Bill's business is Town and Country Barber on Pawling Avenue in Troy.
People like to confide in barbers; he's the keeper of secrets.
"Keeper! I forget them now!" said Fortin, laughing.
He takes walk-ins. During the pandemic, he tried scheduling the day.
"Guys don't show up for appointments," he said. "They forget to have appointments. They'll come in late and then the next guy is mad and all that takes on. I tried it for two weeks. No, thank you."
He got his first shop on Walker Avenue, thanks to a client, a bank president who wrote a check for $5,000.
"He gave it to me. He said give these people this, and it'll be your building. I said how do I pay you back? He said you pay me back when you start making money. And within six months I was making great money. And I had it paid off in a couple years. It was nice. Nobody does that anymore."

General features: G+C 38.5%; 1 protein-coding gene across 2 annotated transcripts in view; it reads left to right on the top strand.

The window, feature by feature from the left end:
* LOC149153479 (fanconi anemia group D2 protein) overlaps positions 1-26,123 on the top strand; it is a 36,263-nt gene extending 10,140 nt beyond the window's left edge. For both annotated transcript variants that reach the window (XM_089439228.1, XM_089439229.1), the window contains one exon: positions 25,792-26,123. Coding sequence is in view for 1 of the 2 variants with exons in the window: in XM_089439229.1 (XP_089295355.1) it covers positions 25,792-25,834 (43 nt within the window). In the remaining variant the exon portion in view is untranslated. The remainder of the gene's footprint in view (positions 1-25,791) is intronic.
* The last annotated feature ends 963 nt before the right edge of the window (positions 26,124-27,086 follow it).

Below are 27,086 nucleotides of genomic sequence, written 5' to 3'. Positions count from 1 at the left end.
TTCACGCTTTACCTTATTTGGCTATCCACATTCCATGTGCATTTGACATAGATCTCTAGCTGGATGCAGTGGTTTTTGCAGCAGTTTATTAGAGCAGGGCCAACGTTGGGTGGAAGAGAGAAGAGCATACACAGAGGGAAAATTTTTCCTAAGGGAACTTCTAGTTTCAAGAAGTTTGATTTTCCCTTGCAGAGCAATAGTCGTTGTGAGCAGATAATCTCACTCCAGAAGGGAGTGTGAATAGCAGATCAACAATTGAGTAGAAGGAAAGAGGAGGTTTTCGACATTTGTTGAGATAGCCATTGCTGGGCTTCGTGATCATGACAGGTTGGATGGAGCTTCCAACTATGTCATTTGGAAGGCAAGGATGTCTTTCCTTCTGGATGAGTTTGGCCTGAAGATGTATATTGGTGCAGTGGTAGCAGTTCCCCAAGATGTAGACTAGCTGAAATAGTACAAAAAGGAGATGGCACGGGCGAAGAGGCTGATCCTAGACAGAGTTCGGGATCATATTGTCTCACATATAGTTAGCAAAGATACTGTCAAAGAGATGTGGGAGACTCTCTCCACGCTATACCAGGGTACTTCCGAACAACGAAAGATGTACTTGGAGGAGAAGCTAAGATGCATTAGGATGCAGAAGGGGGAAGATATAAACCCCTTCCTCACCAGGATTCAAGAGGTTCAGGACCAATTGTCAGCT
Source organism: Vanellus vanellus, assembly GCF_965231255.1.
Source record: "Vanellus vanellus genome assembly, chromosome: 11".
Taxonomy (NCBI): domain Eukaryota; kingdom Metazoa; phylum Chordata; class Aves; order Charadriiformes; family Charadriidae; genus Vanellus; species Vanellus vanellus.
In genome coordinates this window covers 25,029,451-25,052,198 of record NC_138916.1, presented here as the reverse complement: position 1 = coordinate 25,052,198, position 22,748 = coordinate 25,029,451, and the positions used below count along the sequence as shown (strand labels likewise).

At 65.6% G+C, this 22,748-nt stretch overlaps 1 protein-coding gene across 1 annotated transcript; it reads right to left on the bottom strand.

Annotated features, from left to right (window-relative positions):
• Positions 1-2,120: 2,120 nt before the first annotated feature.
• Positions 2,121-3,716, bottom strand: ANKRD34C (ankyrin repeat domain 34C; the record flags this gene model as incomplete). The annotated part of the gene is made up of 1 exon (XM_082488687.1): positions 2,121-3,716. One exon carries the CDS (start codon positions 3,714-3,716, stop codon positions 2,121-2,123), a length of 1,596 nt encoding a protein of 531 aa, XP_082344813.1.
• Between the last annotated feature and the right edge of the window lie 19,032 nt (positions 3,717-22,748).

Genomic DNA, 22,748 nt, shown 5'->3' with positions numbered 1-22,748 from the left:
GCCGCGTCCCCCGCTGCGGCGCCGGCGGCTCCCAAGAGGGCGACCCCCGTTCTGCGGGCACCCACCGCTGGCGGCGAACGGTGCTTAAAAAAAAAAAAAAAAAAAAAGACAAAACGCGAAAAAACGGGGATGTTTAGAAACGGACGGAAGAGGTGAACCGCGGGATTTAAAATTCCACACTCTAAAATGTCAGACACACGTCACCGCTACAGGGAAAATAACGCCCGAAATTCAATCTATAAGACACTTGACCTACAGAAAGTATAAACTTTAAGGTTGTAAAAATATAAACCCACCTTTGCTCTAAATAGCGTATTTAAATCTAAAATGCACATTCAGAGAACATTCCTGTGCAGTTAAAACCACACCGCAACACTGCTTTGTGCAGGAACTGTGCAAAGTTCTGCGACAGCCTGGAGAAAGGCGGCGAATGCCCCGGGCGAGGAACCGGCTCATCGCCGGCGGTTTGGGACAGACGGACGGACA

In between customers, he likes to put his feet up, the dog by his side, on the zero gravity chair.
His retirement hours, as he calls them, are Tuesday through Friday, noon to 6.
He says it doesn't feel as if he's been a barber for 60 years, but he's not going to stop now.
"If I'm healthy, I'm going to keep going. Why not?"
Written by Kumi Tucker
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